The Deutsche Telekom wanted something dramatic for the Internationale Funkausstellung 1999. You could already buy a video settop-box to receive digital and analog premium content, and they wanted to show everyone just how unbeliveable broad the selection of channels has grown in the digital age of television.

I was asked mere 4 weeks before the start of the IFA if i could built something that could control up to 100 ordinary televisions individually from a computer. Well, i did it. A small circuit was attached to each television and networked with a cheap 2-wire cable. Because each television had to be removed from its (black plastic) encasing and introduced into a brushed metal steel cage, it was very easy to attach the circuits (i simply attached them to the SCART-socket with a small screw) and network them.



We built 4 walls with a total of 68 televisions. We even had a digital comic character that was rendered in realtime by a Oynx Reality Engine 2 from the (then-famous) Silicon Graphics Incorporated. The emotions of the character were read (using a helmet with numerous delicate sensors and a headtracker) from an actor behind the scenes.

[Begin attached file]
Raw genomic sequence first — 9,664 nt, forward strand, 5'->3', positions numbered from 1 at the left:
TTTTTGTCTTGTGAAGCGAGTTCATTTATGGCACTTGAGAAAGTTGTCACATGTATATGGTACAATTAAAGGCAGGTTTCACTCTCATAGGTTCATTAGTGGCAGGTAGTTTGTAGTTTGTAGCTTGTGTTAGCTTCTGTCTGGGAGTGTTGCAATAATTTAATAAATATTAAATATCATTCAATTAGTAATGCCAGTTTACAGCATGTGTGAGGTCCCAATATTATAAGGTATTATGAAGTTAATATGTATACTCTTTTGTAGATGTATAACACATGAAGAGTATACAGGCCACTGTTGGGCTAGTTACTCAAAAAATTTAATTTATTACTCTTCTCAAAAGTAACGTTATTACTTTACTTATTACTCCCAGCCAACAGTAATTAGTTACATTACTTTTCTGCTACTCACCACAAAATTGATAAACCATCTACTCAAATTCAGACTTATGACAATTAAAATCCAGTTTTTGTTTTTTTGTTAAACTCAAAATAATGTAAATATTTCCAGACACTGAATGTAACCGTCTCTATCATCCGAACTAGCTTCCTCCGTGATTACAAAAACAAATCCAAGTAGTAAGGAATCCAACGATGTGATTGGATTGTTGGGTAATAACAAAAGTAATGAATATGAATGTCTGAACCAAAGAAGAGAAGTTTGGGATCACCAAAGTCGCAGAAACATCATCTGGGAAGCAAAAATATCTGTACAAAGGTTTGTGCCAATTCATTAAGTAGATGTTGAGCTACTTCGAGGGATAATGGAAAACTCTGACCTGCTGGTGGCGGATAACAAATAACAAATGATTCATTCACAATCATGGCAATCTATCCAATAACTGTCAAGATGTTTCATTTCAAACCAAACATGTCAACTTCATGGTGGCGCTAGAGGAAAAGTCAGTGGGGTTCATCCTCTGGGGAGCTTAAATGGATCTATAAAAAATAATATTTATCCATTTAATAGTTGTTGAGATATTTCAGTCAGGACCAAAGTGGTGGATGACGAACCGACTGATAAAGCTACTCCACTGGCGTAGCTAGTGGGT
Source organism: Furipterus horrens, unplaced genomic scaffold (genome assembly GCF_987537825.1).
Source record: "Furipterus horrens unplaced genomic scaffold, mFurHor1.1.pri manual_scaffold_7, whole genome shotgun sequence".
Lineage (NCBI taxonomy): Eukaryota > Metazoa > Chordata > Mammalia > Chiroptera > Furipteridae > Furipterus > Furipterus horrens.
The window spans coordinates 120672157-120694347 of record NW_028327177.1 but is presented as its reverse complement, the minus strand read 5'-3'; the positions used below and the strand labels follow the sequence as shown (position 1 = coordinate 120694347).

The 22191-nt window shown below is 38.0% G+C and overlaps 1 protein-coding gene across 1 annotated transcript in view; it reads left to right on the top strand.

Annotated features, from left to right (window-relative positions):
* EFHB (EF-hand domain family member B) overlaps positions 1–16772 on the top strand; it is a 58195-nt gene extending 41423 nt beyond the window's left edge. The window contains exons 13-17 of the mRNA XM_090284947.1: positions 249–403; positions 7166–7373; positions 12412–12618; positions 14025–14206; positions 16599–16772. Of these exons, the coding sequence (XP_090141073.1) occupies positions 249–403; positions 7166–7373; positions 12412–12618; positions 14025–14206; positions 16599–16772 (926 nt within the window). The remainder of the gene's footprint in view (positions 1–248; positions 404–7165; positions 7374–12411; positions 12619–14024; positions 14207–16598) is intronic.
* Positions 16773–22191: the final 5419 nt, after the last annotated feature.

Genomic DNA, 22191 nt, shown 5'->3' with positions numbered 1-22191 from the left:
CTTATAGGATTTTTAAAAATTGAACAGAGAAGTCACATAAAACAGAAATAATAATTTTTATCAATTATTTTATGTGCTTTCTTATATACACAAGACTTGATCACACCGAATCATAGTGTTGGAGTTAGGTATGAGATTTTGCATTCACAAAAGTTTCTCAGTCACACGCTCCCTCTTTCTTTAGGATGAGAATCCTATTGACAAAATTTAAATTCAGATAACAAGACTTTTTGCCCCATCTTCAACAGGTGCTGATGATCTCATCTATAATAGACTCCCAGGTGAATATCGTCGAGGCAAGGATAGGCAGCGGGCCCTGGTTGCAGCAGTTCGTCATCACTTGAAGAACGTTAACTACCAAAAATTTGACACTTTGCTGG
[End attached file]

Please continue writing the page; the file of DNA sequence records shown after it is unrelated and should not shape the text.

I had tons of other things to take care of: 1 day before the IFA opened it's doors, technicians managed to put additional 60 digital channels (only made for the IFA) into our cable network. I was presented with two brand new digital settop-box prototypes and they asked me if it's possible for me to control the from the computer that controls the TVs. Using three DINA4-papers someone in Korea had hastily FAXed to me around 2 AM, i managed to control one of the two settop-boxes. Only one because the other one overheated and died, but someone was sitting somewhere in the world in an airplane, only to bring us two additional ones.

If that's not enough my hardware- and software-skills were needed for the so-called Scall-Baum. Scall was a very popular numeric paging service, end someone built a whole tree with contact-free sensors. My job was to control three scrolling LED-lines above the tree. If someone touched a number... show it's meaning, and go back to normal mode after some timeout.



The protocol to program these things was not in the documentation, and i tried to reverse engineer it with a serial dongle. But seemingly it was encoded in a strange way, so i decided the outcome of any reverse engineering attempts would probably be to fruitless. So we decided to output audio. Some boss from the Deutsche Telekom recorded all sentences for us, and i used my small Amiga 600 (i had taken with me so i could distract me in my hotel room with some computer games) to play them. Worked flawlessly, but the guy who had built the tree had mixed up the numbers, so it took us from 6 AM to 7 AM (thats 2 hours before the IFA opens it's doors!) to find out which bitcombination is for which number.

All i had planned worked without any flaws. But i was so extremly exhausted that i slept nearly 14 hours for each one of the following 7 days. After that my ninja-side was ready to explore Berlin by night.
Created on 28.09.1999 |
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